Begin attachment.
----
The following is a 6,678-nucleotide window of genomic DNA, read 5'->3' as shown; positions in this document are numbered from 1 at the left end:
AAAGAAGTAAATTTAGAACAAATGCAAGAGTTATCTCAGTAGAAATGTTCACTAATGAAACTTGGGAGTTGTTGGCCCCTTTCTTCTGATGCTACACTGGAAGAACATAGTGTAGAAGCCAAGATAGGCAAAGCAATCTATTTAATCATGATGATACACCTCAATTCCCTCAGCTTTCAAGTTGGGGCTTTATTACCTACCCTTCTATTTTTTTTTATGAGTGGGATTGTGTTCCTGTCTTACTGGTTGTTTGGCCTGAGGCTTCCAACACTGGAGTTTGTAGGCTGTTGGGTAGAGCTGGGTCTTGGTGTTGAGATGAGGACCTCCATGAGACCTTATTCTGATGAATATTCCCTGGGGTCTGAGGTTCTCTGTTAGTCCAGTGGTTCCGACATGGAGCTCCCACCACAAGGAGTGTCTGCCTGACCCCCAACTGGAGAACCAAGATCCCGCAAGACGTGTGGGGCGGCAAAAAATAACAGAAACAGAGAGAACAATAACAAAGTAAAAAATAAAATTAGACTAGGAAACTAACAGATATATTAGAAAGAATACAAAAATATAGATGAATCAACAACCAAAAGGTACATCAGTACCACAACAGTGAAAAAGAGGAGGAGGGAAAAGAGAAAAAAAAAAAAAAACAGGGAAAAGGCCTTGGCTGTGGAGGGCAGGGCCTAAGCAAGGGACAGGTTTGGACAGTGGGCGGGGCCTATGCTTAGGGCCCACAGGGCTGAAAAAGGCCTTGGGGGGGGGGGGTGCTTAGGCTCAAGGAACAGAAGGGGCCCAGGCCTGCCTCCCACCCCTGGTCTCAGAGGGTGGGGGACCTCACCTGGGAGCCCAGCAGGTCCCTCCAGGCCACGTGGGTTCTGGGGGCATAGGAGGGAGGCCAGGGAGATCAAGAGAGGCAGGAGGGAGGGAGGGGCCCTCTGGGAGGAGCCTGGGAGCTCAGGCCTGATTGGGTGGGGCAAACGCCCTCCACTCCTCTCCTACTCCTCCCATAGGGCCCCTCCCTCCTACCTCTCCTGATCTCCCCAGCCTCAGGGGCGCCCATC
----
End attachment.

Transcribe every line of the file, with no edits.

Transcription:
The following is a 6,678-nucleotide window of genomic DNA, read 5'->3' as shown; positions in this document are numbered from 1 at the left end:
AAAGAAGTAAATTTAGAACAAATGCAAGAGTTATCTCAGTAGAAATGTTCACTAATGAAACTTGGGAGTTGTTGGCCCCTTTCTTCTGATGCTACACTGGAAGAACATAGTGTAGAAGCCAAGATAGGCAAAGCAATCTATTTAATCATGATGATACACCTCAATTCCCTCAGCTTTCAAGTTGGGGCTTTATTACCTACCCTTCTATTTTTTTTTATGAGTGGGATTGTGTTCCTGTCTTACTGGTTGTTTGGCCTGAGGCTTCCAACACTGGAGTTTGTAGGCTGTTGGGTAGAGCTGGGTCTTGGTGTTGAGATGAGGACCTCCATGAGACCTTATTCTGATGAATATTCCCTGGGGTCTGAGGTTCTCTGTTAGTCCAGTGGTTCCGACATGGAGCTCCCACCACAAGGAGTGTCTGCCTGACCCCCAACTGGAGAACCAAGATCCCGCAAGACGTGTGGGGCGGCAAAAAATAACAGAAACAGAGAGAACAATAACAAAGTAAAAAATAAAATTAGACTAGGAAACTAACAGATATATTAGAAAGAATACAAAAATATAGATGAATCAACAACCAAAAGGTACATCAGTACCACAACAGTGAAAAAGAGGAGGAGGGAAAAGAGAAAAAAAAAAAAAAACAGGGAAAAGGCCTTGGCTGTGGAGGGCAGGGCCTAAGCAAGGGACAGGTTTGGACAGTGGGCGGGGCCTATGCTTAGGGCCCACAGGGCTGAAAAAGGCCTTGGGGGGGGGGGGTGCTTAGGCTCAAGGAACAGAAGGGGCCCAGGCCTGCCTCCCACCCCTGGTCTCAGAGGGTGGGGGACCTCACCTGGGAGCCCAGCAGGTCCCTCCAGGCCACGTGGGTTCTGGGGGCATAGGAGGGAGGCCAGGGAGATCAAGAGAGGCAGGAGGGAGGGAGGGGCCCTCTGGGAGGAGCCTGGGAGCTCAGGCCTGATTGGGTGGGGCAAACGCCCTCCACTCCTCTCCTACTCCTCCCATAGGGCCCCTCCCTCCTACCTCTCCTGATCTCCCCAGCCTCAGGGGCGCCCATC